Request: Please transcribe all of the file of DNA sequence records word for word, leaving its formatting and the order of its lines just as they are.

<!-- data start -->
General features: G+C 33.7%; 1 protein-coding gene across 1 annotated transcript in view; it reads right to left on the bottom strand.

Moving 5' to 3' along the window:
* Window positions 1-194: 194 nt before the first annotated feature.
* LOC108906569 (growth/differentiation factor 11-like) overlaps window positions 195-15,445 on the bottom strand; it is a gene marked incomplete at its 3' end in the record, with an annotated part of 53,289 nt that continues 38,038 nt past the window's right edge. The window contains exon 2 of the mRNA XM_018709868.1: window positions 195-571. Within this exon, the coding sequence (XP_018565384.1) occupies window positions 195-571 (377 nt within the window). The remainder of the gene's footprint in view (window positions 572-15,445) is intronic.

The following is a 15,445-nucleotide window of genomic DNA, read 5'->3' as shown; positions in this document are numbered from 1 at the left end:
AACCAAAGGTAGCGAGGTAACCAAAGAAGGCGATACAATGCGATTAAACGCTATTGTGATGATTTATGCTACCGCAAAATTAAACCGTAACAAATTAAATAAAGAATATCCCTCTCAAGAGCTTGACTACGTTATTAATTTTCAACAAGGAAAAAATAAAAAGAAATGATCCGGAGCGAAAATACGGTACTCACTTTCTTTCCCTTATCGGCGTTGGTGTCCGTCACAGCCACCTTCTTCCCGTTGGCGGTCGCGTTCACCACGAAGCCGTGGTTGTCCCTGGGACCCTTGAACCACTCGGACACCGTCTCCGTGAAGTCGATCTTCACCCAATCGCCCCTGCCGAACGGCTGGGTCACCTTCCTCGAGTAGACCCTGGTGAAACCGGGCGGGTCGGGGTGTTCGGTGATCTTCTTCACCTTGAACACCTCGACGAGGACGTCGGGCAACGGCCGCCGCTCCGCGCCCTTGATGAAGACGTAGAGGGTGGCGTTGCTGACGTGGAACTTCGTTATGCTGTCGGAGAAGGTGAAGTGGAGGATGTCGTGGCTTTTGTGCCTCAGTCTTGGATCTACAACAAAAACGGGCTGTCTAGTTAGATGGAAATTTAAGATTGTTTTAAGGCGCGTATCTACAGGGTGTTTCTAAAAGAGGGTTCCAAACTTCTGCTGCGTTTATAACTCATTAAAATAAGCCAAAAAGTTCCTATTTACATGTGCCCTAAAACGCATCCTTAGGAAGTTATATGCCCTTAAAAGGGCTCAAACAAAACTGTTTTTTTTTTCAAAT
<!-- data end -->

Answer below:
General features: G+C 33.7%; 1 protein-coding gene across 1 annotated transcript in view; it reads right to left on the bottom strand.

Moving 5' to 3' along the window:
* Window positions 1-194: 194 nt before the first annotated feature.
* LOC108906569 (growth/differentiation factor 11-like) overlaps window positions 195-15,445 on the bottom strand; it is a gene marked incomplete at its 3' end in the record, with an annotated part of 53,289 nt that continues 38,038 nt past the window's right edge. The window contains exon 2 of the mRNA XM_018709868.1: window positions 195-571. Within this exon, the coding sequence (XP_018565384.1) occupies window positions 195-571 (377 nt within the window). The remainder of the gene's footprint in view (window positions 572-15,445) is intronic.

The following is a 15,445-nucleotide window of genomic DNA, read 5'->3' as shown; positions in this document are numbered from 1 at the left end:
AACCAAAGGTAGCGAGGTAACCAAAGAAGGCGATACAATGCGATTAAACGCTATTGTGATGATTTATGCTACCGCAAAATTAAACCGTAACAAATTAAATAAAGAATATCCCTCTCAAGAGCTTGACTACGTTATTAATTTTCAACAAGGAAAAAATAAAAAGAAATGATCCGGAGCGAAAATACGGTACTCACTTTCTTTCCCTTATCGGCGTTGGTGTCCGTCACAGCCACCTTCTTCCCGTTGGCGGTCGCGTTCACCACGAAGCCGTGGTTGTCCCTGGGACCCTTGAACCACTCGGACACCGTCTCCGTGAAGTCGATCTTCACCCAATCGCCCCTGCCGAACGGCTGGGTCACCTTCCTCGAGTAGACCCTGGTGAAACCGGGCGGGTCGGGGTGTTCGGTGATCTTCTTCACCTTGAACACCTCGACGAGGACGTCGGGCAACGGCCGCCGCTCCGCGCCCTTGATGAAGACGTAGAGGGTGGCGTTGCTGACGTGGAACTTCGTTATGCTGTCGGAGAAGGTGAAGTGGAGGATGTCGTGGCTTTTGTGCCTCAGTCTTGGATCTACAACAAAAACGGGCTGTCTAGTTAGATGGAAATTTAAGATTGTTTTAAGGCGCGTATCTACAGGGTGTTTCTAAAAGAGGGTTCCAAACTTCTGCTGCGTTTATAACTCATTAAAATAAGCCAAAAAGTTCCTATTTACATGTGCCCTAAAACGCATCCTTAGGAAGTTATATGCCCTTAAAAGGGCTCAAACAAAACTGTTTTTTTTTTCAAAT